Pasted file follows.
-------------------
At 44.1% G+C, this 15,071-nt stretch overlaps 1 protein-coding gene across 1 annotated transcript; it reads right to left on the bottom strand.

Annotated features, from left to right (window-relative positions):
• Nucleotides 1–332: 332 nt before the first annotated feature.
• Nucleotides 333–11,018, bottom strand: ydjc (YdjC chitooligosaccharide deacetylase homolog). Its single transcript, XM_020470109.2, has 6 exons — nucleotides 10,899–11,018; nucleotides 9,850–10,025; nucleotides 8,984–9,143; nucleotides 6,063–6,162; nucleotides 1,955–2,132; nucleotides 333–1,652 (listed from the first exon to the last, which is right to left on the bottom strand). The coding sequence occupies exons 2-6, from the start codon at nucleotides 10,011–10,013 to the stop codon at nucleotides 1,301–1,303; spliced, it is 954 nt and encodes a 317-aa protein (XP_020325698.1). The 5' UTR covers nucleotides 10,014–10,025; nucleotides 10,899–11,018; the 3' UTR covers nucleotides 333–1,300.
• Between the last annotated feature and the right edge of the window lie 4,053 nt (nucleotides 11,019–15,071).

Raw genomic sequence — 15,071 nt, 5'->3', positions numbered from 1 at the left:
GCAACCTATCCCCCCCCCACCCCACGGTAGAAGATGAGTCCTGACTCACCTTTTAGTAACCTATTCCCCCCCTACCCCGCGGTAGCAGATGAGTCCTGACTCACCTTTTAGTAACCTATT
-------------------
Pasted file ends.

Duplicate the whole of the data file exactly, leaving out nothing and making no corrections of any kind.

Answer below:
At 44.1% G+C, this 15,071-nt stretch overlaps 1 protein-coding gene across 1 annotated transcript; it reads right to left on the bottom strand.

Annotated features, from left to right (window-relative positions):
• Nucleotides 1–332: 332 nt before the first annotated feature.
• Nucleotides 333–11,018, bottom strand: ydjc (YdjC chitooligosaccharide deacetylase homolog). Its single transcript, XM_020470109.2, has 6 exons — nucleotides 10,899–11,018; nucleotides 9,850–10,025; nucleotides 8,984–9,143; nucleotides 6,063–6,162; nucleotides 1,955–2,132; nucleotides 333–1,652 (listed from the first exon to the last, which is right to left on the bottom strand). The coding sequence occupies exons 2-6, from the start codon at nucleotides 10,011–10,013 to the stop codon at nucleotides 1,301–1,303; spliced, it is 954 nt and encodes a 317-aa protein (XP_020325698.1). The 5' UTR covers nucleotides 10,014–10,025; nucleotides 10,899–11,018; the 3' UTR covers nucleotides 333–1,300.
• Between the last annotated feature and the right edge of the window lie 4,053 nt (nucleotides 11,019–15,071).

Raw genomic sequence — 15,071 nt, 5'->3', positions numbered from 1 at the left:
GCAACCTATCCCCCCCCCACCCCACGGTAGAAGATGAGTCCTGACTCACCTTTTAGTAACCTATTCCCCCCCTACCCCGCGGTAGCAGATGAGTCCTGACTCACCTTTTAGTAACCTATT